5. Not a Juke: both cars score equally on this front, so it’s a draw on this particular contest.
The pitfalls to watch out for are the usual: beware of conmen. Verify the details of a car you are interested in and do not spend any money at all unless you are driving off with the car right there and then.
OK, you can spend a little money. Hire someone knowledgeable (my company offers this service) to assist you perform an inspection on a potential purchase. The mileage (and its verification), the vehicle condition - both mechanical and electrical/electronic and whatnot.
I seriously doubt there is a better car for your “fun-to-drive, go-anywhere” prerequisites. There is a serious contender in the form of sibling rivalry: the Subaru Outback which is more practical, but may be a touch unwieldy due to its size, so, really, what you want is a Forester
Many questions regarding the 2000 manual GTB Legacy answered
I daily drive a 2000 manual GTB Legacy with twin turbos. I have changed the motor once after it failed due to oil neglect and replaced the primary turbo, which went out for reasons unknown to me. I have always thought of swapping this motor to a single turbo motor, say the V6 SF5 Forester or V7 WRX. My questions are:
1. Would a V6 SF5 motor running on TD04 outperform the Twin Turbos motor that is stock in my GTB? Kindly comment on the performance aspects of these two engines in bottom end and top end power bands.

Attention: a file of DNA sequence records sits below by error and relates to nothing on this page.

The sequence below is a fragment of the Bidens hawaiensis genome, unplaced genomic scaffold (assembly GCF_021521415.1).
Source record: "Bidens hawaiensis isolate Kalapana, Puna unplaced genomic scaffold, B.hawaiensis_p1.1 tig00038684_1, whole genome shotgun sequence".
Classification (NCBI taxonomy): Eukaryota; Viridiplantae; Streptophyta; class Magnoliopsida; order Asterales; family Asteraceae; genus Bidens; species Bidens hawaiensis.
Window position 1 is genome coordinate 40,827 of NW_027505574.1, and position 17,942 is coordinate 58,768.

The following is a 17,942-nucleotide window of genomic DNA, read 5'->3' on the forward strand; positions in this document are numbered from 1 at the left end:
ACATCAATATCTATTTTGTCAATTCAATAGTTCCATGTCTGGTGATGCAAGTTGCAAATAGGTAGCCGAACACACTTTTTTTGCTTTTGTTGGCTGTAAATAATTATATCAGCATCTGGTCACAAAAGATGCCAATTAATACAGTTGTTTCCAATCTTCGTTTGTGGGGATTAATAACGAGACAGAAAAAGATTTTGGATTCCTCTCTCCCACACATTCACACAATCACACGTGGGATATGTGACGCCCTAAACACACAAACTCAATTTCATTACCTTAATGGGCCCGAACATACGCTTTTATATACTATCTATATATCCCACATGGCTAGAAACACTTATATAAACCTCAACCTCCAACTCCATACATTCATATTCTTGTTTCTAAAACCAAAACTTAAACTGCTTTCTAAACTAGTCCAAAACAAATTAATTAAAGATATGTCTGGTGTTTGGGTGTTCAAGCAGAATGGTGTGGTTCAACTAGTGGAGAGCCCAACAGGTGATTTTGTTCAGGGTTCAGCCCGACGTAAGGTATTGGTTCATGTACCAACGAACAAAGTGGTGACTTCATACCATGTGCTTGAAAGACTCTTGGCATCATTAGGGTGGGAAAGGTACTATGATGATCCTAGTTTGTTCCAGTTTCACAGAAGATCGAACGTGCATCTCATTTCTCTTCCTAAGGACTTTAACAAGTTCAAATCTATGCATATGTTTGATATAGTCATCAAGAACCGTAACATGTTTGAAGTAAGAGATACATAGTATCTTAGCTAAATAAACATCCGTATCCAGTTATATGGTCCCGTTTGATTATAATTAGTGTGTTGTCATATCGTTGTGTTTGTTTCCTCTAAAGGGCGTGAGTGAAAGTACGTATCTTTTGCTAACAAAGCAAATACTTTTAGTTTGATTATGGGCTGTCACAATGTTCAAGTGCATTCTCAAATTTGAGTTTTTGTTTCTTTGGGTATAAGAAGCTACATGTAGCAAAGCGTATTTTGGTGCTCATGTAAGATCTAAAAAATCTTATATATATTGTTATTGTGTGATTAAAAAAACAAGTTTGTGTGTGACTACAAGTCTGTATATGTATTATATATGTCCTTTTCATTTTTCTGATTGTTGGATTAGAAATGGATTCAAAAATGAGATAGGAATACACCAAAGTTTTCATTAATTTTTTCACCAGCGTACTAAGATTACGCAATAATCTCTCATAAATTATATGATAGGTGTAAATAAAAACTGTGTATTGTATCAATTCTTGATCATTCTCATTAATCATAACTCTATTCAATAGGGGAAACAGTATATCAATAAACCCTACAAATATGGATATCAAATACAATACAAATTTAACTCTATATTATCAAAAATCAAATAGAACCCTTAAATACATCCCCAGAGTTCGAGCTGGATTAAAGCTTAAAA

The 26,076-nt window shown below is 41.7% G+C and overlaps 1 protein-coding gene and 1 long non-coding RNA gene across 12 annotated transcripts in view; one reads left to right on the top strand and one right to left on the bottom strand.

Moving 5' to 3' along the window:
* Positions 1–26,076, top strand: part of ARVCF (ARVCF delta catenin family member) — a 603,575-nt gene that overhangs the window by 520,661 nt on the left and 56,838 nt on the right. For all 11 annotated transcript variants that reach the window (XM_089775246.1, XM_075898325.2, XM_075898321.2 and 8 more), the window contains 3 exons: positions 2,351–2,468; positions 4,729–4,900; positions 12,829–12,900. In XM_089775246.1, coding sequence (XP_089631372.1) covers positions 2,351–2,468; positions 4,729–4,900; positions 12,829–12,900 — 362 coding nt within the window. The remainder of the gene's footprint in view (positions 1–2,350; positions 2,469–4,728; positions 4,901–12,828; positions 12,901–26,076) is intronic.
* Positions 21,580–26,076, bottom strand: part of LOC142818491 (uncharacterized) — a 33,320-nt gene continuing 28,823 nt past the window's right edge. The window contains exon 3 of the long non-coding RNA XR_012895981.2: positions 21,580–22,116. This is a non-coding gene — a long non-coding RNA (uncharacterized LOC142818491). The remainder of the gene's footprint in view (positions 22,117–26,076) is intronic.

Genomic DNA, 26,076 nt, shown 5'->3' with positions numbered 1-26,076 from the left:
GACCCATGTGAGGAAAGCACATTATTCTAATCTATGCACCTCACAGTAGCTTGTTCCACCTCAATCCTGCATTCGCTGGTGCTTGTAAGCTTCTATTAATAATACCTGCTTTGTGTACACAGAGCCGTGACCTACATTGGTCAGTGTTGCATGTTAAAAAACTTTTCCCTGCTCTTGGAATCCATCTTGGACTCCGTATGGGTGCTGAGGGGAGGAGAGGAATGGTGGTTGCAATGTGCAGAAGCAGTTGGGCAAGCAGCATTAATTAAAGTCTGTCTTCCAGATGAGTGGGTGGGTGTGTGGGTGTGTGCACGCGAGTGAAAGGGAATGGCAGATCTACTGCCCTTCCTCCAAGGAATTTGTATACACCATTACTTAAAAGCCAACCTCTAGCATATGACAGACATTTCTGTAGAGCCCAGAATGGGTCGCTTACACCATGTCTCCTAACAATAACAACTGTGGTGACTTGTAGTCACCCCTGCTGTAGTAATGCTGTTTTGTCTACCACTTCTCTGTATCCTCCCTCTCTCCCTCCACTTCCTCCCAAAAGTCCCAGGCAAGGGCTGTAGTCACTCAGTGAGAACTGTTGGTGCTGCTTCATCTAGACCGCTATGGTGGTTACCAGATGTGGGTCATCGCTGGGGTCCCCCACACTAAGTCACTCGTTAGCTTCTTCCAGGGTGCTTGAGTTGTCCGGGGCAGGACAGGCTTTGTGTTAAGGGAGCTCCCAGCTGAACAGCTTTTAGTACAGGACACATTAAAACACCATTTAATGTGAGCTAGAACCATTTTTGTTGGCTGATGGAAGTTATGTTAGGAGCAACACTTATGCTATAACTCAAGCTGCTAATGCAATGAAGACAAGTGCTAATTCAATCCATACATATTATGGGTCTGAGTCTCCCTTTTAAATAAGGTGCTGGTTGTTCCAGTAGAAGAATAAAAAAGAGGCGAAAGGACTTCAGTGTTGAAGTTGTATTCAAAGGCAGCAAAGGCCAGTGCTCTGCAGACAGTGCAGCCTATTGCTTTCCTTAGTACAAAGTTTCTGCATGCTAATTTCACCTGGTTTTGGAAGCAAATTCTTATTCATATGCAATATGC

2. Can the SF5 V6 motor run fine on TD05 turbo without a tune?
3. I understand you have owned a GTB-E Tune Legacy almost similar to mine. What are the tips of ensuring that a daily driven twin turbo Legacy (without a tune) remains with a healthy motor despite some spirited driving?
Well, well, well, what have we here? I had a twin turbo manual GTB Legacy as well, but mine was a Revision D, 2001 model. Mine ceased to be a twin turbo after a simple gasket replacement exercise went awry and cost me an engine. After much consultancy, I went the single turbo way, which is what you should do too. You know what single turbo mill works best with a manual BH5? The Version 7 WRX one. That pairing is simply magical.
(Failure of the primary turbo was a common problem on the twin turbo EJ208, so wonder no longer why yours failed.)
1. I don’t know how well a Version 6 SF5 block with a TD04 would perform. The stock twin turbo made 280hp on paper, which makes it theoretically more powerful than both the v6 SF5 motor and the v7 WRX one, but I assure you, my car felt faster with the v7 WRX motor than it did with the original twin turbo powerplant. I don’t know how that works and I don’t feel like attaching charts and graphs showing power bands and torque curves to try and explain the different tunes that come with these engines.